Many people have had some kind of experience that engages them.  A friendly and nagging curiosity is appropriate.

I was taught that polytheism is primitive?
If polytheism is primitive, how did it produce some of the greatest minds and technologies ever known, personalities such as Aristotle, Euclid, Hippokrates, Lycurgus, Pericles, Pheidias, Plato, Pythagoras, Socrates, Archimedes, to name but a few? Indeed, the whole of Western Civilization has it's foundation in Hellenic culture and discovery.  Science and mathematics, art, music, philosophy, and democracy harbor unmistakable roots that can be traced directly back to this Hellenic world, a world intertwined with polytheism.

Why would you worship Gods who were defeated by monotheistic religion?
The Olympian Gods are sovereign.  They have, obviously, allowed their cultus to diminish for whatever reasons of their own, but cultus is not the same as sovereignty and as the Olympian Gods have dominion over the Natural Laws, the concept that they could somehow be defeated is absurd.  

But it seems that very few people even believe in them anymore.
The Gods do not particularly care whether we believe in them or not. They are free of egoism. It is similar to the law of gravity; whether we believe in it or not does not have any bearing on its existence or power. The Gods are not petty; they have other concerns, and it is not certain that their public worship is one of them.

"God has his instruments.  He uses what tool he pleases.  He is not responsible to man.  Do we know the ways of God?...God performs his miracles as seems good to himself." (Marius musing about the character of Jean Valjean in Victor Hugo's Les Misérables, 1862, Jean Valjean, Book Seventh, Chap. 2, trans. by Charles E. Wilbour; found here in the 1998 Everyman's Library edition, Alfred A. Knopf, on p.1382)

But if the Gods do not care if we believe in them, perhaps they exert no influence on our society.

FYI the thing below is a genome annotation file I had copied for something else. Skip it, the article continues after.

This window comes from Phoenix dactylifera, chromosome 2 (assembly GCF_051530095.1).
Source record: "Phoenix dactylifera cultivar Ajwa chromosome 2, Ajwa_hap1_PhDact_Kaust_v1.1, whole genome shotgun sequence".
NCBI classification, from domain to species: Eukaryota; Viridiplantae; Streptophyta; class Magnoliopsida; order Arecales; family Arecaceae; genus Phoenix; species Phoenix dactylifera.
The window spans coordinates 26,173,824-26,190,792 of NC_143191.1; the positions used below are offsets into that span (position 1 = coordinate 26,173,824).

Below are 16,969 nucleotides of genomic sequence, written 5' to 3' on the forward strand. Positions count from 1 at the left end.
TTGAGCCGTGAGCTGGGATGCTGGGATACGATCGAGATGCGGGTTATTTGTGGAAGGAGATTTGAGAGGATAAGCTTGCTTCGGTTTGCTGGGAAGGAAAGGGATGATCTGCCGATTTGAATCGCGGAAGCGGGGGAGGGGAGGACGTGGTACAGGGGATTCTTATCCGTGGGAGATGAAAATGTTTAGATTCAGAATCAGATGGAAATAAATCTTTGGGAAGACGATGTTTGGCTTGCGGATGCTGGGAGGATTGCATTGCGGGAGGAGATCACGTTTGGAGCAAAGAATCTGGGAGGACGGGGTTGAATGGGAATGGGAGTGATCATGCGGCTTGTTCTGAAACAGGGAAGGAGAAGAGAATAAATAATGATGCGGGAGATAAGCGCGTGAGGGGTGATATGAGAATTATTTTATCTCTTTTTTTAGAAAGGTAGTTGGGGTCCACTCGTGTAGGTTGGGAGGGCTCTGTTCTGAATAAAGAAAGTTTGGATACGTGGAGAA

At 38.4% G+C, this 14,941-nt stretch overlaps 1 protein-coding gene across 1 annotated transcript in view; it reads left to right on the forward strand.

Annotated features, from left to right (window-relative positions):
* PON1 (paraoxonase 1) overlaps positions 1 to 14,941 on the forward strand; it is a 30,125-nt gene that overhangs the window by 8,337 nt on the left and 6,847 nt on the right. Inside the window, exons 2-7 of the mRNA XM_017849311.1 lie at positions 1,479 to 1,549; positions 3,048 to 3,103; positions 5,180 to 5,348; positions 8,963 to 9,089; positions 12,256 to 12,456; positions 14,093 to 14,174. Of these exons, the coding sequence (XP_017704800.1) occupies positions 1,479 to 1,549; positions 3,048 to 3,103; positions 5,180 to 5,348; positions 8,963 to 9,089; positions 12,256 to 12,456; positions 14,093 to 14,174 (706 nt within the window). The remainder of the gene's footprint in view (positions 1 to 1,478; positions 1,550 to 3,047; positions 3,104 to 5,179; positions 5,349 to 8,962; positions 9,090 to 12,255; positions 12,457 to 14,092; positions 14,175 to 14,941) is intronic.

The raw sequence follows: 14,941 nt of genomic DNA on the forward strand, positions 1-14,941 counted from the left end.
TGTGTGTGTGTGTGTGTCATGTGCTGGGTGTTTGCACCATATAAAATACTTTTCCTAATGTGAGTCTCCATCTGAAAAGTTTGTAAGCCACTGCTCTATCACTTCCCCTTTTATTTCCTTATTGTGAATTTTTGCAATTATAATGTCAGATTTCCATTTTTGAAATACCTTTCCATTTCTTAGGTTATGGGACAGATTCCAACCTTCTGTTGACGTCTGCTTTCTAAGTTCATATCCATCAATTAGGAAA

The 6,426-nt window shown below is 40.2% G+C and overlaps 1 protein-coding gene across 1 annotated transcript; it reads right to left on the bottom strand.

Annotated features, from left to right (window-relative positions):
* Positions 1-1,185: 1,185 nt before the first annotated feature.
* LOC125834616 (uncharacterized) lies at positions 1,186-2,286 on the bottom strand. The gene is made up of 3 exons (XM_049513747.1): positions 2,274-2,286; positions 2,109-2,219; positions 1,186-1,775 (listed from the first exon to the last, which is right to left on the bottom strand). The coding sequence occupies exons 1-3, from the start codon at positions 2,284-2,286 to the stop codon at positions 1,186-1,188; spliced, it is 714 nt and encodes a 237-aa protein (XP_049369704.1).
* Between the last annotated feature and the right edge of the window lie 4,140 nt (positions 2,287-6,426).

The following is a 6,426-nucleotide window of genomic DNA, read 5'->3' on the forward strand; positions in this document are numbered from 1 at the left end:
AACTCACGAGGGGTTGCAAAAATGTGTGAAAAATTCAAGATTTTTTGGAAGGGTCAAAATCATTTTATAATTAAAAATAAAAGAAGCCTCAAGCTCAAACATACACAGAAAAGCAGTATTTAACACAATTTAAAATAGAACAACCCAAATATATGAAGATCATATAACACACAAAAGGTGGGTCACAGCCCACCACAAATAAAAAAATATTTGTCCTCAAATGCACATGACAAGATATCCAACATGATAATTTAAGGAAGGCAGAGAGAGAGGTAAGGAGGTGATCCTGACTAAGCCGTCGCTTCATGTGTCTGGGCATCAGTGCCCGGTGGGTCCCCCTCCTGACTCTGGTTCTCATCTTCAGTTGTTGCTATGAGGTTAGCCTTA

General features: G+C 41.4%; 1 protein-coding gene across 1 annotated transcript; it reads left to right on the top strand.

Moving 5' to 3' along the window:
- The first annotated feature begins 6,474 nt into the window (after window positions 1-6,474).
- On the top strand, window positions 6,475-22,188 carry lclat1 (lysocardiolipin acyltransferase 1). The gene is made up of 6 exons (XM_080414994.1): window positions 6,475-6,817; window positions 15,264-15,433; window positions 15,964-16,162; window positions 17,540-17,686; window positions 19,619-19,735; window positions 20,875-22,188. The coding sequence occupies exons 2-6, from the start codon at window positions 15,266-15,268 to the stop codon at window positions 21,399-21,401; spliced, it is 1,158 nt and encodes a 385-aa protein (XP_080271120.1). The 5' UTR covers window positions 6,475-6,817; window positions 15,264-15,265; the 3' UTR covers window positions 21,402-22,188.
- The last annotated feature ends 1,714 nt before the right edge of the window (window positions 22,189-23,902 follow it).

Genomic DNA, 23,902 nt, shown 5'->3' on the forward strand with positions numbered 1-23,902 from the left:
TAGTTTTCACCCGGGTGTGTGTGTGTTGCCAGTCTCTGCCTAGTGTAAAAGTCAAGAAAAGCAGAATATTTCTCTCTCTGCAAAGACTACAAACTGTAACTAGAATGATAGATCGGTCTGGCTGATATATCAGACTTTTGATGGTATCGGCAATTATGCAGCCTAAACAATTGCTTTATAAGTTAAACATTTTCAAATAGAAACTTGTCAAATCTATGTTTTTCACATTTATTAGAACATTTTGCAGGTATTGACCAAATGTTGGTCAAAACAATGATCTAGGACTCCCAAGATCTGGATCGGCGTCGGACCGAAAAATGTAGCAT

The influence of the Gods is and has always been enormous, whether mortals perceive it that way or not. Concerning humans, their principle care is the progress of the soul. Their influence is independent of the belief-systems of mankind, yet they influence these belief-systems. If one wants to consider the influence of the Gods on human society post late-antiquity, we could consider many things in history...the Renaissance, the Enlightenment, the re-emergence of science, the rebirth of democracy, these may all be considered as expressions of the Gods exerting their influence. And it should be considered that the ancient religion, despite common misconceptions, did not entirely disappear, as can be demonstrated in the appearance of the Peloponnesian Platonist and obvious believer, Gemistos Plethon, in Florence in 1438 and in the poetry of Michael Tarchaniotis, amongst others. There are a handful of practitioners of the ancient religion of whom we are aware, who were alive during and just before the Renaissance, and there is awareness of the existence of their students. Truly it is logical that there must obviously have been many other practitioners, both scholarly and otherwise, of whom the scholars are not aware.  In fact there were and still are.